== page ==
I examined the usability of online texts in my dissertation. I sketched five recommendations for social media editors, based on my research and on my article, The City on Twitter. The five recommendations each appear as a Word of the Week.
If you always compose updates automatically in the same manner, the human behind the writing fades away. At the same time, opportunities for interaction diminish. The most effective updates vary according to the situation and are linked to discussions.
In my research, the subjects wondered aloud about whether their updates would interest the readers, but were afraid that a change in style might differ too much from the linked story. ”It would be nice to catch the reader’s interest, but I don’t want to promise too much… even though I’d like to write something sensational…” When writing updates, the subjects considered the reader’s viewpoint and the attractiveness of the post more than they would for other texts. An update should encourage reactions, either with likes, or with replies.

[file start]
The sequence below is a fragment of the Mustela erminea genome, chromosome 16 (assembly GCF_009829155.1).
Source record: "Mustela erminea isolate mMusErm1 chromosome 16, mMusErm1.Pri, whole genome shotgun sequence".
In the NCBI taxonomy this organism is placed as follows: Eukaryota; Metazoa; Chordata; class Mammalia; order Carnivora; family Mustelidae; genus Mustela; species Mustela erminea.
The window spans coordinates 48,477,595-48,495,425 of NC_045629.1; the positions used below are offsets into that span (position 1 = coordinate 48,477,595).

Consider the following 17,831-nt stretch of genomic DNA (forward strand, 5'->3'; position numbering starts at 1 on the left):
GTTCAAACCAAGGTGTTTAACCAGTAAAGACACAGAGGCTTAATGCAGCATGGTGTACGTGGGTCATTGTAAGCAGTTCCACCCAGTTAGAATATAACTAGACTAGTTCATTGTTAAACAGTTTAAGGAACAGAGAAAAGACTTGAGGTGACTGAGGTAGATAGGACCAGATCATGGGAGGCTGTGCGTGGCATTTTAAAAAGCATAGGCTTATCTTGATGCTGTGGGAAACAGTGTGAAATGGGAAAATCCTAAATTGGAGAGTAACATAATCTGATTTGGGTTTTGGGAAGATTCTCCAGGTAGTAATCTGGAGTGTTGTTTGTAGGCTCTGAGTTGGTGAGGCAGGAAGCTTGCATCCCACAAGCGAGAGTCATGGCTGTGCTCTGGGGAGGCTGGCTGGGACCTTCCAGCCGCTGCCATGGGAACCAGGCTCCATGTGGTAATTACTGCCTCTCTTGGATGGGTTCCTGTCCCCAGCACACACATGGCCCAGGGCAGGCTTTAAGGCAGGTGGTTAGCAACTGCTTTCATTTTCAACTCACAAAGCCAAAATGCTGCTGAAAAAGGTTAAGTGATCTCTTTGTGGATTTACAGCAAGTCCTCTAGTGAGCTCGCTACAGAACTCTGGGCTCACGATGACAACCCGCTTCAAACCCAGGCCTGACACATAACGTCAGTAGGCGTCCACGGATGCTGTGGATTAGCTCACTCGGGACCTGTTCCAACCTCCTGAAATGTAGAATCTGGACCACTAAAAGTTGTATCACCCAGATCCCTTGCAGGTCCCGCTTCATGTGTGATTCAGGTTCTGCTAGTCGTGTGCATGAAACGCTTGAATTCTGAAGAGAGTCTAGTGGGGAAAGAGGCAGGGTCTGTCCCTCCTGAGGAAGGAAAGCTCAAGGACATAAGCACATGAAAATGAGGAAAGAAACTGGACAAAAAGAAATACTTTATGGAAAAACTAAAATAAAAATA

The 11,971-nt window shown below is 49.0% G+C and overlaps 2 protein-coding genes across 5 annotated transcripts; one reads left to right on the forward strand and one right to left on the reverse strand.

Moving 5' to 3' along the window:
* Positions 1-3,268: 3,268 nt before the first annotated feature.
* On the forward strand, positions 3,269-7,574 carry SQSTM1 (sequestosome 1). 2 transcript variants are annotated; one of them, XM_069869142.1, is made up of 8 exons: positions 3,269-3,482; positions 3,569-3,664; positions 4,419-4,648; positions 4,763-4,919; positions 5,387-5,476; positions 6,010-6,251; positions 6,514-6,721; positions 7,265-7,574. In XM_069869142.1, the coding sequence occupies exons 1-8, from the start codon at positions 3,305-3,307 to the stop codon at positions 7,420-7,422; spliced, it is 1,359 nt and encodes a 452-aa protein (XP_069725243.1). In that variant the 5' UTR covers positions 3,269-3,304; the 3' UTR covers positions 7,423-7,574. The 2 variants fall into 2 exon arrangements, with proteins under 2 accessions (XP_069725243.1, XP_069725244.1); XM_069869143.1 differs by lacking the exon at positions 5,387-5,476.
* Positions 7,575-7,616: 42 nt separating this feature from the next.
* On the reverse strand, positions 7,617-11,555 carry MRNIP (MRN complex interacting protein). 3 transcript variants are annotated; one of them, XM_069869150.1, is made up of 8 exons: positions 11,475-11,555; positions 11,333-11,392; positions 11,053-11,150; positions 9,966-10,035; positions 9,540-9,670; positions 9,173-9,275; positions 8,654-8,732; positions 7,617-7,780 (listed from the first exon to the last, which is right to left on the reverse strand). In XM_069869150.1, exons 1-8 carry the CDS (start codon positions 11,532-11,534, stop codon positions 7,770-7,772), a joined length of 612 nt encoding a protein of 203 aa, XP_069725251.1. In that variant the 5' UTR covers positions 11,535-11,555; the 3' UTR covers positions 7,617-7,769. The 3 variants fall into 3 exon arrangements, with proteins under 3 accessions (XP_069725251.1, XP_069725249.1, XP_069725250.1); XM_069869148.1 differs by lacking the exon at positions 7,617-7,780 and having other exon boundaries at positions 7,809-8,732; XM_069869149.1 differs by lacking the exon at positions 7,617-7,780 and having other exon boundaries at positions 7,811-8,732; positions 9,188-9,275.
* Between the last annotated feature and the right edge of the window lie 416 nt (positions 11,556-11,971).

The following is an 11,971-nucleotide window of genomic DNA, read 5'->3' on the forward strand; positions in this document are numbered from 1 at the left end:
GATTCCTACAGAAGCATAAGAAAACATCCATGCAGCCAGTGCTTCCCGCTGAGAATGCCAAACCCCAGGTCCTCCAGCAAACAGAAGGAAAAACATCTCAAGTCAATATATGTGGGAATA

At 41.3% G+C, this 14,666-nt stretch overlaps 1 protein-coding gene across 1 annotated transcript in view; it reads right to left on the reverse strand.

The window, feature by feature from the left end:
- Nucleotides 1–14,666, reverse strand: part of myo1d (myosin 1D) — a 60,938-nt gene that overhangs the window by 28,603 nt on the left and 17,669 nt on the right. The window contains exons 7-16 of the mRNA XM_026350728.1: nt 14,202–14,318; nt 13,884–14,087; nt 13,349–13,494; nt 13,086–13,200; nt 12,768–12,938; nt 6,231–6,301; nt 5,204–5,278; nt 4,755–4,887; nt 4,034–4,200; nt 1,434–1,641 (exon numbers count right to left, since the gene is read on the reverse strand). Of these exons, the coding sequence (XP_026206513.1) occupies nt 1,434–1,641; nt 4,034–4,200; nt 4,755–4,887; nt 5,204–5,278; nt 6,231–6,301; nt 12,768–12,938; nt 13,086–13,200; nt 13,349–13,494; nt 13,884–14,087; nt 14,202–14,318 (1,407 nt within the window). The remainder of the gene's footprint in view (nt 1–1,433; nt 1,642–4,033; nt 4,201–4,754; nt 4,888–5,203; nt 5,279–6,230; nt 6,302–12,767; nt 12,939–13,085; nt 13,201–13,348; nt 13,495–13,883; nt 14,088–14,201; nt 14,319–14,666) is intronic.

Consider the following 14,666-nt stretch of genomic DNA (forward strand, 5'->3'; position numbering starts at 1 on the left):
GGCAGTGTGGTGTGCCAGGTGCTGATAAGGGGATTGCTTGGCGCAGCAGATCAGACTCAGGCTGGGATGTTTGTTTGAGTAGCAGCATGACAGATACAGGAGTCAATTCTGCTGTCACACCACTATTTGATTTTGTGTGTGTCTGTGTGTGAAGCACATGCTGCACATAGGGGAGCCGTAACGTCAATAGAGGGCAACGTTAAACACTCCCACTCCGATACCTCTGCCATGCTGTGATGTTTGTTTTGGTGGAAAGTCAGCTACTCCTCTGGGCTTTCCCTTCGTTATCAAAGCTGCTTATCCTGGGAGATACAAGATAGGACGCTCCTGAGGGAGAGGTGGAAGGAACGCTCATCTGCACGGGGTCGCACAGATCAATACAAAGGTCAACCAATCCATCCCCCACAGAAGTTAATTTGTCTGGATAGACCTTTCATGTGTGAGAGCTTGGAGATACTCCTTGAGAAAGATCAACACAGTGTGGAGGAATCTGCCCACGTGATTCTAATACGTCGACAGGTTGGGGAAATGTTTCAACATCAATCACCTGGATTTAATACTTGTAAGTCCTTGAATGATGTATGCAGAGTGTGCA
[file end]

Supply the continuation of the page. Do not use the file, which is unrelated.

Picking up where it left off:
The updates my research examined ranged from formulaic to free form. Typical formats were headline tweets, tweets with examples, tweets directly addressing a person or group, and replies. Combining a headline with a link saves time for the writer, but does not encourage readers to interact. Often such tweets remain lonely cries and are not retweeted or shared.
You will also find headline and case updates on Facebook, but typically posts there are questions. Writers may use questions in successive updates, or pose several questions in the same post. In either case, a predictable format fails to bring the desired variation to social media communication.